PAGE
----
This kit was built for use with the Microsoft® Hacking STEM Project, What Is the Electromagnetic Spectrum?
Orbiting Earth at 250 miles up, the crew of the International Space Station is exposed to higher levels of radiation in space than they are on Earth because they are outside of the protective atmosphere. Students use ultraviolet (UV) sensitive beads to explore sources of UV light, then build a simple spectrometer to measure the different wavelengths of light. Using a custom Excel® workbook, they first compare how various light sources have different wavelengths, then use their findings to determine when they might need UV protection.
Individual kit includes materials for one student station and takes 1-1/2 to 3 weeks of classroom time.
The project requires materials from the Carolina® Arduino Microcontroller Kit (item #770050) or the Carolina® micro:bit Microcontroller Kit (item #770055) and the Carolina® Tool Kit (item #770060). Please check the “What's Included” tab for details.
Build and Learn
Students build a simple spectrometer using LEDs as light sensors for 5 different colours, or wavelengths, of light both visible and invisible to humans: infrared (IR), red, green, blue, and ultraviolet (UV). Students connect their spectrometer to a microcontroller to detect the different wavelengths present in various light sources to see how lights emit different wavelengths and to identify sources of UV light.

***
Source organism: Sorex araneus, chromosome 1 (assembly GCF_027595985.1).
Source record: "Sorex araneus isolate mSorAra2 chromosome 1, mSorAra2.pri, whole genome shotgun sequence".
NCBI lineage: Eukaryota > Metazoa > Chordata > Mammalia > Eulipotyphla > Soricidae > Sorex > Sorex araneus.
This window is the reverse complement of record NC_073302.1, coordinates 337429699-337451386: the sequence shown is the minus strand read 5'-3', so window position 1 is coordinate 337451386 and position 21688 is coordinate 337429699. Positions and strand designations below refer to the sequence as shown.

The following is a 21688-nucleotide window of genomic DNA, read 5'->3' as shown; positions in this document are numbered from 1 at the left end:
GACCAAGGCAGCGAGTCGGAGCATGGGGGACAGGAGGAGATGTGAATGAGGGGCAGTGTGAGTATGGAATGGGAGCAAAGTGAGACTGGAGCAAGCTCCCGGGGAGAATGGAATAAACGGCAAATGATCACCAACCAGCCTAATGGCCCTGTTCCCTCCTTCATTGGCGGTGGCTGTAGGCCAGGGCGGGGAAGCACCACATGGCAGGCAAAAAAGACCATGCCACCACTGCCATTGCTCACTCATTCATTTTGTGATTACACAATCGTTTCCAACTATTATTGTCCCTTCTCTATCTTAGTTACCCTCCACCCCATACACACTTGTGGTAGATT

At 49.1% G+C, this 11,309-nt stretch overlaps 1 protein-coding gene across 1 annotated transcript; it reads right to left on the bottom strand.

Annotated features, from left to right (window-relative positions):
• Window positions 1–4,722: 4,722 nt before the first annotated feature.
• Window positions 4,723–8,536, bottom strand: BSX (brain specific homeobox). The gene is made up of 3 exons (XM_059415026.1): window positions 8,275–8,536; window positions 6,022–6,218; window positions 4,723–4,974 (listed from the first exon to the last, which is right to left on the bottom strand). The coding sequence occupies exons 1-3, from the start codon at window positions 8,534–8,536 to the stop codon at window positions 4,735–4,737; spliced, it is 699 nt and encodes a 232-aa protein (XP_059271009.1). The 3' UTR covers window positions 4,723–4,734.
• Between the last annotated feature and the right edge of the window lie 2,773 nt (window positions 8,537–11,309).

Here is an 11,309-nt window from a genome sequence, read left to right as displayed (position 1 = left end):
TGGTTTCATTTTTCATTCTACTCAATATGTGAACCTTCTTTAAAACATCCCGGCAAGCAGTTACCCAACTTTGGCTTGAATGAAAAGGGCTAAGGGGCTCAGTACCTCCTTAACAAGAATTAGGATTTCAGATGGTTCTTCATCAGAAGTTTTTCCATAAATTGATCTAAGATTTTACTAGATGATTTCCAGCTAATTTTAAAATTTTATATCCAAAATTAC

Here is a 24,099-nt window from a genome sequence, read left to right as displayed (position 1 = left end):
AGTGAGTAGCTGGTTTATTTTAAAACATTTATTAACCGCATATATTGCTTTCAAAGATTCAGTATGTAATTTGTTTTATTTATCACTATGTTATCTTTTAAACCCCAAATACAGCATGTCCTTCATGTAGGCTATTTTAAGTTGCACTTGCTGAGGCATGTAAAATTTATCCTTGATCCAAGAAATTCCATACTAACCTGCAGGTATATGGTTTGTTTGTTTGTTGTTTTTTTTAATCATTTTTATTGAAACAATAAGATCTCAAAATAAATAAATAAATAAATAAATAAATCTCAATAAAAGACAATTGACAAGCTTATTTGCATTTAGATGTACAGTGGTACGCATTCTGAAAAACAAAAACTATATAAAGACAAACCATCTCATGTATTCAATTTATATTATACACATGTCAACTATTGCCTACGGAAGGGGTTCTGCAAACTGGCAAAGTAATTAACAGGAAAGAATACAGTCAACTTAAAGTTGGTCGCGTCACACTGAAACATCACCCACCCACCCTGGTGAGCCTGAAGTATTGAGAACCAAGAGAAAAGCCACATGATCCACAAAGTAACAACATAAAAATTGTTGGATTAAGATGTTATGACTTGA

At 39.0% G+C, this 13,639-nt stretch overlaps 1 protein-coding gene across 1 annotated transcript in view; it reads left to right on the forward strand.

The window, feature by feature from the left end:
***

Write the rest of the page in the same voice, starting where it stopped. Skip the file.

Connect Your Tools
Students connect their spectrometer to the Excel® workbook via a microcontroller. They use the graphics in the Excel® workbook to visualize and observe changes in the wavelengths of light across different light sources.
Visualize the Data
Students use the digital spectrometer to visualize and compare the intensity and type of wavelengths emitted by various light sources. The lesson enables students to be scientists conducting tests that examine wavelengths present in different light sources, make comparisons across tested light sources, and identify sources of UV wavelengths.
Project instructions, technical requirements, and lesson plans are found at the Microsoft® Hacking STEM Projects website.
Microsoft® Hacking STEM Projects are a collection of inquiry-driven, standards-aligned lesson plans that integrate visualizing data into existing science, technology, engineering, and math (STEM) curriculum. These hands-on activities engage students in computational and design thinking and situate them in solving real-world problems.